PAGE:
WORLD’S OLDEST FOSSIL HINTS AT ORIGIN OF LIFE ON MARS
This rock could host the remains of one of the oldest life forms on Earth. A team from University College London has discovered fossils of iron-eating microorganisms at least 3.7 billion years old encased in layers of quartz in Nuvvuagittuq Supracrustal Belt (NSB), Quebec, Canada.
The NSB contains some of the Earth’s oldest sedimentary rocks that probably formed part of an iron-rich deep-sea hydrothermal vent system that provided a habitat for the planet’s first life forms.
“Our discovery supports the idea that life emerged from hot, seafloor vents shortly after planet Earth formed,” said researcher Matthew Dodd. According to Dodd, this rapid appearance of life on Earth fits in with other evidence of recently discovered 3.7-billion-year-old sedimentary mounds that were shaped by microorganisms.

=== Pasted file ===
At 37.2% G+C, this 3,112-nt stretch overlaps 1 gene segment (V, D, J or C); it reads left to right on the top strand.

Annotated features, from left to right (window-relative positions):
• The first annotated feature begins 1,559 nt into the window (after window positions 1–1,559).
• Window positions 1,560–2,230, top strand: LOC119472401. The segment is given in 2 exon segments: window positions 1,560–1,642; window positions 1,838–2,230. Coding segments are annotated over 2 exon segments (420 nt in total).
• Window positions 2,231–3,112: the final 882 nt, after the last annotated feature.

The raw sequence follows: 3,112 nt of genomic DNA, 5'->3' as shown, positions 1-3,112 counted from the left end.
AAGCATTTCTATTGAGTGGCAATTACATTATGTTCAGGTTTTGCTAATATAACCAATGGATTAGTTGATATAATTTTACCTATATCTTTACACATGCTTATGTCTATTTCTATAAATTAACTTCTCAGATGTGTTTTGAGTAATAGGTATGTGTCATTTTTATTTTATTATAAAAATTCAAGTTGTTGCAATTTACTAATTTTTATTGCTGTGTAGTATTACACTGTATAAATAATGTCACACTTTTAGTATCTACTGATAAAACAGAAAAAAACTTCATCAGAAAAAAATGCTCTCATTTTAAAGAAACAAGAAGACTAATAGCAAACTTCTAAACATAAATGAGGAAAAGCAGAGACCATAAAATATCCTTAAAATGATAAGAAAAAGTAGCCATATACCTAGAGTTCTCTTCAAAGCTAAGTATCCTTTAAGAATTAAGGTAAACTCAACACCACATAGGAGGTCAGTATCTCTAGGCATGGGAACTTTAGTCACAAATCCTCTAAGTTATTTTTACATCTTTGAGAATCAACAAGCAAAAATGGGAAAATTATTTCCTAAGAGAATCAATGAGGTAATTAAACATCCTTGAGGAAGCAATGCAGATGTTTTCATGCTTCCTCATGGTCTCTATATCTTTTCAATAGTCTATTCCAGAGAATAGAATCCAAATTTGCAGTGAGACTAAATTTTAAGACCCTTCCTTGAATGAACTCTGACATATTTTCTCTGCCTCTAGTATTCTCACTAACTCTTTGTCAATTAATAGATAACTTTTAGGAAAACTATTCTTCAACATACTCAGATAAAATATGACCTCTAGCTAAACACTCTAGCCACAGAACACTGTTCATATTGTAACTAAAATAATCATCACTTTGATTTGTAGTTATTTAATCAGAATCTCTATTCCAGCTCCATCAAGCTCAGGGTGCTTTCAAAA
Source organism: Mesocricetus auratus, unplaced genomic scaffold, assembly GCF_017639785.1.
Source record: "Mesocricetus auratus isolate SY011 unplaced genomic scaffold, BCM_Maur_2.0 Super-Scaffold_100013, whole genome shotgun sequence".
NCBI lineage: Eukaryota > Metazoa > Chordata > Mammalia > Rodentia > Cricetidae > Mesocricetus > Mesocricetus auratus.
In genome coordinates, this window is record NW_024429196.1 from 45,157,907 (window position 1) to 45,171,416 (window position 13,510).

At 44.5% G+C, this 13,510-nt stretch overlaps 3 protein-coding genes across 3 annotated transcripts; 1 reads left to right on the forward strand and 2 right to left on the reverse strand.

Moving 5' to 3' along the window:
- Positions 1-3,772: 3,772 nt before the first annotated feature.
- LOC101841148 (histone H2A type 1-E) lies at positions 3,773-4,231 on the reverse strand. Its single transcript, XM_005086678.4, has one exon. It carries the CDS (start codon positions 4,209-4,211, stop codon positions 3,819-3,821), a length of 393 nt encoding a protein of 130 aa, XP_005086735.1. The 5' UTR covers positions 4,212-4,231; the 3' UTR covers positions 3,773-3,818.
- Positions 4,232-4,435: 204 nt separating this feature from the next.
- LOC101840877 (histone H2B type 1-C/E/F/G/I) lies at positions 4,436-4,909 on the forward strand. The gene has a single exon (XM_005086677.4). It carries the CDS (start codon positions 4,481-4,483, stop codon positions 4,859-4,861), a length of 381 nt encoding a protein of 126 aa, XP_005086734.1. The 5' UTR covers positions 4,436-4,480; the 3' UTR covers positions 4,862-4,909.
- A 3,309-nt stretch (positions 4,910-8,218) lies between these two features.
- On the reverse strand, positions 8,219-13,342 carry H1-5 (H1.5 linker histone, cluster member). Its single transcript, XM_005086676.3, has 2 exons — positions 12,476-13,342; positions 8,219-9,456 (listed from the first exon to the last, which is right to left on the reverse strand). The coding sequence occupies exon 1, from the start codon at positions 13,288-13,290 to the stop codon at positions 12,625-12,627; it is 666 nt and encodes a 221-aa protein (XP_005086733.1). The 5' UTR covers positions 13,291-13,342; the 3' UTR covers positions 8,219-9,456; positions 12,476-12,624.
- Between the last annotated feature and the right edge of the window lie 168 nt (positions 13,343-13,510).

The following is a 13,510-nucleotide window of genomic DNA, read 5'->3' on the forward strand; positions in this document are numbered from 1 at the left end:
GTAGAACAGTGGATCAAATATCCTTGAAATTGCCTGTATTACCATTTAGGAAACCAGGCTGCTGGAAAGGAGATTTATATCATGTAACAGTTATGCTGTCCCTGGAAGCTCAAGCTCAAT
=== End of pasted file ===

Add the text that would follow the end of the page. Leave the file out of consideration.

The fossils are similar to the iron-oxidising bacteria that are found near hydrothermal vents today. They were discovered alongside other minerals which are found in biological matter and are frequently associated with fossils.
The organisms date back to a time when there was also liquid water present on Mars, suggesting that the Red Planet may have hosted life too. “These discoveries demonstrate life developed on Earth at a time when Mars and Earth had liquid water at their surfaces, posing exciting questions for extraterrestrial life,” said Dodd. “Therefore, we expect to find evidence for past life on Mars four billion years ago, or if not, Earth may have been a special exception.”
MAIN IMAGE: This rocky outcrop where the fossils were found may once have been part of a system of
INSET IMAGE: The tiny fossils contain tubules, formed by ancient bacteria